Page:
How Not to Become a Hollywood Director

By: Dan Bessie

I'm flying high. Riding the wave crest of a blockbuster film. Executive Action (1973, starring Burt Lancaster, Robert Ryan and Will Geer), has become a box office bonanza. Customers are lined up around the block in theaters across the country where this highly controversial film about a conspiracy to assassinate president John F. Kennedy is playing.

OK, what if I do work for more than a year on the project, for what turn out to be dismal wages? What if my promised producer credit does get shaved to co producer? What if my name never makes the screen for the scenes I captain as second unit director? What if I never rake in the pots of money my tiny share of the production company's net first seems to promise? Makes no difference, I decide. My name is now associated with a winner. A big winner. Producers phone back. Agents take my calls. I've got a ticket to play in the big boys sandbox. The world is my oyster.

Well, maybe.

With no trouble at all, one phone call lands me an appointment with legendary movie schlockmeister Roger Corman. (Well, let's be fair, he also produced . and .) And I know that by advancing small bucks, Roger has given a huge leg up to several young directors, including such new legends as Francis Ford Coppola, whose first feature, Dementia 13, he funded.


ROGER CORMAN, graying at the temples, sits with his feet on his desk. He's smiling. In front of him sits an EAGER PRODUCER [that's me] He's pitching.

It's about the Spanish Civil War, see. 1938. We begin with three men in a touring car, on a bridge in Barcelona. One is Ernest Hemingway. Suddenly, an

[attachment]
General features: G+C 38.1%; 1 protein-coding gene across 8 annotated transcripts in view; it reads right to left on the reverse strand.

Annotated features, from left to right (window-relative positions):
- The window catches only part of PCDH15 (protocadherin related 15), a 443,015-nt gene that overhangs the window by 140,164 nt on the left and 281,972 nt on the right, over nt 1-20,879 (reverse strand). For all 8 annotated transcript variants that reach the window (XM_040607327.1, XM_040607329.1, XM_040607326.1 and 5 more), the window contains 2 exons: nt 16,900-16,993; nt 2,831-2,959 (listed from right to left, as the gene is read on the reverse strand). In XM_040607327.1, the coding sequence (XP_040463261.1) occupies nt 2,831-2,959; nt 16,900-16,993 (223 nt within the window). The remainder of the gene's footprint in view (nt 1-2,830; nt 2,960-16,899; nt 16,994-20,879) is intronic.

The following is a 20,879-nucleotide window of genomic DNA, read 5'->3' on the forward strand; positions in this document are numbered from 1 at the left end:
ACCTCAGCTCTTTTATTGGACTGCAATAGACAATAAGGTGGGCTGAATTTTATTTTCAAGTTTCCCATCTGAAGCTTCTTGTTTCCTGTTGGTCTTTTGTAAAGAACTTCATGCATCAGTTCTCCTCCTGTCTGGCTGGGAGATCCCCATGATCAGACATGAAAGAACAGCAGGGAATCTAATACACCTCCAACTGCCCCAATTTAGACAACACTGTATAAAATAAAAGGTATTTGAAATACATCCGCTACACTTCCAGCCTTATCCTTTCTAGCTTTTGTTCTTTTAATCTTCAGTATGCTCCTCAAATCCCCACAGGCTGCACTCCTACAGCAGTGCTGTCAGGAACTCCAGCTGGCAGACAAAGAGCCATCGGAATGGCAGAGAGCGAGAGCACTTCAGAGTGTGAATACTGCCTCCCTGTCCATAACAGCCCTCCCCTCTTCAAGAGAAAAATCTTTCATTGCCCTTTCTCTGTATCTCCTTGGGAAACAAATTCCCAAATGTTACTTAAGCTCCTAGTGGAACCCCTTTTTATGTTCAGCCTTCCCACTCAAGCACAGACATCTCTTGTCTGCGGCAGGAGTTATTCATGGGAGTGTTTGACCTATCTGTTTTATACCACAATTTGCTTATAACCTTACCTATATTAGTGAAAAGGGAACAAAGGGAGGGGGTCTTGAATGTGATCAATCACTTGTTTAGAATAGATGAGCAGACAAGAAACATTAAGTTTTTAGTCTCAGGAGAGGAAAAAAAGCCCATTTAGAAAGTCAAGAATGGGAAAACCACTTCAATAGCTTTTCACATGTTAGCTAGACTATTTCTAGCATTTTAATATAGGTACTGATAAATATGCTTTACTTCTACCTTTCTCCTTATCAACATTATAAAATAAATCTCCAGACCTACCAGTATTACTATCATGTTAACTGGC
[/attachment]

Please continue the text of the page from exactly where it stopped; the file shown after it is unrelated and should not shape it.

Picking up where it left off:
airplane zooms into the shot and.

Airplanes? Hemingway? 1938? You're talking millions. (sighs) Look, you want to direct? Great. Bring me a terrific script. Like Swamp Women, or Premature Burial. You know the kind of stuff I do. I'll put up fifty thousand, we get a mini name or two, you get a few deferments, and we've got a deal.

Eager Producer furrows his brow then gets up in high dudgeon.

Well, if I ever want to make that kind of movie I'll let you know.

(rising, his smile gone) You do that. You just do that!

A stiff, formal handshake and the interview is terminated.

So too is my first chance to direct a feature.

There's a lesson here; not only for aspiring filmmakers but for any writer or artist; and for anyone in any field who's looking for that next big break. And the lesson is that this kind of snitty behavior, when someone offers to help you, is downright rude and shortsighted. While any artist needs to stick to their creative guns and aim high, recall that long before The Godfather, Frances Ford Coppola cranked out not only Dementia 13, but also such fluff as The Bellboy and the Playgirls (1962).

Hold on. Does this mean that one has to bite nails while creating a sleazy exploitation quickie if it's offered? Or spend weeks pounding out a trashy novel on the laptop? Or contribute to a Republican candidate because the boss asks you too, if you're a dyed-in-the-wool Democrat? No way. Being true to oneself means knowing what you're willing to do, and what offends your deepest sensibilities.

But it also means that when that offer of a leg up does present itself, careful thought, tactful consideration and grateful thanks are in certainly in order - even if you decide the offer isn't one you can accept.

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Reeling Through Hollywood traces the Hollywood career of Dan Bessie Learn more about working in Tinsel Town days at

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